For broad utility, the matrix particle advantageously is a fat. The fat can be any neutral edible triglyceride or mixture of triglycerides such as one having a Wiley Melting Point below about 200 F., preferably below about 165 F., and generally at least about l00 F., preferably at least about F. A fatty core particle such as fat in straight or compounded form should have a melting point sufficiently high so that conventionally made beads thereof (from a spray chilling operation and passing a sieve from about 30 mesh and retained on a 60 mesh U.S. standard sieve) will be substantially resistant to uncontrolled agglomeration (not over 25 percent ofits weight agglomerated into multiparticle aggregates) when standing at 85 F. in unpacked, loosely loaded condition in a conventional 100 ml. beaker. This can be termed a fatty matrix particle of minimum hardness for our purposes.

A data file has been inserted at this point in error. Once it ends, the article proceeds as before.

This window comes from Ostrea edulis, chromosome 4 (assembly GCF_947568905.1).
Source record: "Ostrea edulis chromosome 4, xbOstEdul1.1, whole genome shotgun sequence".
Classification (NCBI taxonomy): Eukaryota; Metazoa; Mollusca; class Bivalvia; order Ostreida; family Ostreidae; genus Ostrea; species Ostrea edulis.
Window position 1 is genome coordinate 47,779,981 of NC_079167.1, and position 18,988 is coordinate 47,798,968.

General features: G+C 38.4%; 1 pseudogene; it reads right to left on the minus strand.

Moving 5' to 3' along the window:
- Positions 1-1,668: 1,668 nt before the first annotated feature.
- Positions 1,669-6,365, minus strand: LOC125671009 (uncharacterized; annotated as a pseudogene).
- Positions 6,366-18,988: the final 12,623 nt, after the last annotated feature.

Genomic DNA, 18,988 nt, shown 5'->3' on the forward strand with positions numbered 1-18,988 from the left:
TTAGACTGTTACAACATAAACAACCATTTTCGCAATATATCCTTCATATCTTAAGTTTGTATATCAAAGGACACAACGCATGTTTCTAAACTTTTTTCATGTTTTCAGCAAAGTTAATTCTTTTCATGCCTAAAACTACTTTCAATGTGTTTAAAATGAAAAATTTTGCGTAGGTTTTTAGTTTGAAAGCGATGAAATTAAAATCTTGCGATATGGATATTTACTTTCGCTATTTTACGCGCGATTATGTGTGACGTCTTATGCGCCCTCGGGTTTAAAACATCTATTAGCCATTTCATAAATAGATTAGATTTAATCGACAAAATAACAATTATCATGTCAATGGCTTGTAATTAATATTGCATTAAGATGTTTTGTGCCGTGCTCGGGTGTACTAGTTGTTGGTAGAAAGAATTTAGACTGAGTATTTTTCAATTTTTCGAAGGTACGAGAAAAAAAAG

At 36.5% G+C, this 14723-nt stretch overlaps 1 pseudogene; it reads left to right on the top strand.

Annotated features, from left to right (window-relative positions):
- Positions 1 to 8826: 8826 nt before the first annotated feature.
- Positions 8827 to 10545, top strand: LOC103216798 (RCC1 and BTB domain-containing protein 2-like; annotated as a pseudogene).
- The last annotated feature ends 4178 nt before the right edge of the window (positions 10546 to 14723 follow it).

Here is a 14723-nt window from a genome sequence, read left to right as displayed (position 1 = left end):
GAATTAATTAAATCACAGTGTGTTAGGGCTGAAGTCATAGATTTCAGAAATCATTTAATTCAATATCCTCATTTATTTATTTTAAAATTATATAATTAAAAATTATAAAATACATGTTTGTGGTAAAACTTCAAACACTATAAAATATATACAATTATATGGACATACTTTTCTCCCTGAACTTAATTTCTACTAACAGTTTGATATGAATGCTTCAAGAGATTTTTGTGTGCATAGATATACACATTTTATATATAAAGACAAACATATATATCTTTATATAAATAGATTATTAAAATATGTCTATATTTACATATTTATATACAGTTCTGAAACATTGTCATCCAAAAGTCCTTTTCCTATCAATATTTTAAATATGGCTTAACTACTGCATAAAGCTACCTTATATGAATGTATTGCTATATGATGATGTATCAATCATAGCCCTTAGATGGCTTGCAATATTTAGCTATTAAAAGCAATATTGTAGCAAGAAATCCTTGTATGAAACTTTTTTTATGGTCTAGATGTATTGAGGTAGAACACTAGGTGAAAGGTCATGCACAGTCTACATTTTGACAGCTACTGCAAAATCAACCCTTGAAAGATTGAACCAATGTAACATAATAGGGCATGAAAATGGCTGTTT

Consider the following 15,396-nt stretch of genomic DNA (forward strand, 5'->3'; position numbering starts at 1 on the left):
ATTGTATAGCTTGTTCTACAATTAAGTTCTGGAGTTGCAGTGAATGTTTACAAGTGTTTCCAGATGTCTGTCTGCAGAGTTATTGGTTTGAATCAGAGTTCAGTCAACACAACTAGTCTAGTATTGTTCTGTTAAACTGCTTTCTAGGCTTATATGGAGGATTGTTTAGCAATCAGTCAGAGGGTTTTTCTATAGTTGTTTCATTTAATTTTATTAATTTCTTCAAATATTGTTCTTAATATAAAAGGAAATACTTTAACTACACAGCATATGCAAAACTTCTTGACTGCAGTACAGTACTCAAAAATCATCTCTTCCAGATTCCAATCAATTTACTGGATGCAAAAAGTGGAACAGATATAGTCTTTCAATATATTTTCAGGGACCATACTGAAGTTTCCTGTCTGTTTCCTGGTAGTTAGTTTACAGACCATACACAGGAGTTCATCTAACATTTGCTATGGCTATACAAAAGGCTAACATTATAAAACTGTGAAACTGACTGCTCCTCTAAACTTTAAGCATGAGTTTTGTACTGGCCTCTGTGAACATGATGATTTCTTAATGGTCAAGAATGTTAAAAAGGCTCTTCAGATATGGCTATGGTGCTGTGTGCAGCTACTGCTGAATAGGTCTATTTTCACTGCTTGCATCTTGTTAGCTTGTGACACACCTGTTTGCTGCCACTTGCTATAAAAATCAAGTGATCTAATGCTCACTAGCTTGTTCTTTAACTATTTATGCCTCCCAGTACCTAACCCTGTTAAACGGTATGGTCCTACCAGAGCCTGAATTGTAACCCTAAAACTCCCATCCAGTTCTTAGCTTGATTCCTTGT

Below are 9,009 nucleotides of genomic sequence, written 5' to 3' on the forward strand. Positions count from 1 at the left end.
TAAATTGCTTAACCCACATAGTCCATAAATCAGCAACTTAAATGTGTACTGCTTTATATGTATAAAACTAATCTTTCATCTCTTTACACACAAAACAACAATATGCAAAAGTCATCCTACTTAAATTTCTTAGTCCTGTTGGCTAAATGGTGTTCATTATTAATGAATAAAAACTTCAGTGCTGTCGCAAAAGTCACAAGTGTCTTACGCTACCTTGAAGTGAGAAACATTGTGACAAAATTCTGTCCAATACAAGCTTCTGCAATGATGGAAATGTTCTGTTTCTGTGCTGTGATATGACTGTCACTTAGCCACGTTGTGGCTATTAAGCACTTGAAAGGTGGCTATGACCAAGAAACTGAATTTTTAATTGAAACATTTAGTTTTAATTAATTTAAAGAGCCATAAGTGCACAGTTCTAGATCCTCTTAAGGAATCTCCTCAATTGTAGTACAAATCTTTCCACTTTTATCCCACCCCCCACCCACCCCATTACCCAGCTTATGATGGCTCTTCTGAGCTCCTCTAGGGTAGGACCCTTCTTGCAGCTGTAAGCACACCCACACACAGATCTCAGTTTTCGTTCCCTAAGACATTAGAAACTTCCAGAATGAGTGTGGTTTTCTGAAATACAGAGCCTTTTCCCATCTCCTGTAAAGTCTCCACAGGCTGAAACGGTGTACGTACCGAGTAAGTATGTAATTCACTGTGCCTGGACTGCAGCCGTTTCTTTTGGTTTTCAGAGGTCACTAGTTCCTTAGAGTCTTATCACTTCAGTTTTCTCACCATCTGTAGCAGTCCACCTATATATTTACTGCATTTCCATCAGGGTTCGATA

Vegetable fats (including nut fats) and animal fats or mixed vegetable and animal fats, generally hydrogenated and often rearranged, are suitable for making the matrix particle. Typical vegetable oils which can be hydrogenated for this purpose are cottonseed, corn, peanut, soybean, palm kernel, babassu, olive, and safflower; various useful animal fats include hydrogenated and unhydrogenated fats or fat fractions derived from hogs, cattle, and sheep including lard, oleostock, oleo-stearin, and tallow. Among the most desirable fats here are the socalled confectioners hard butters because of their desirable mouthing characteristics.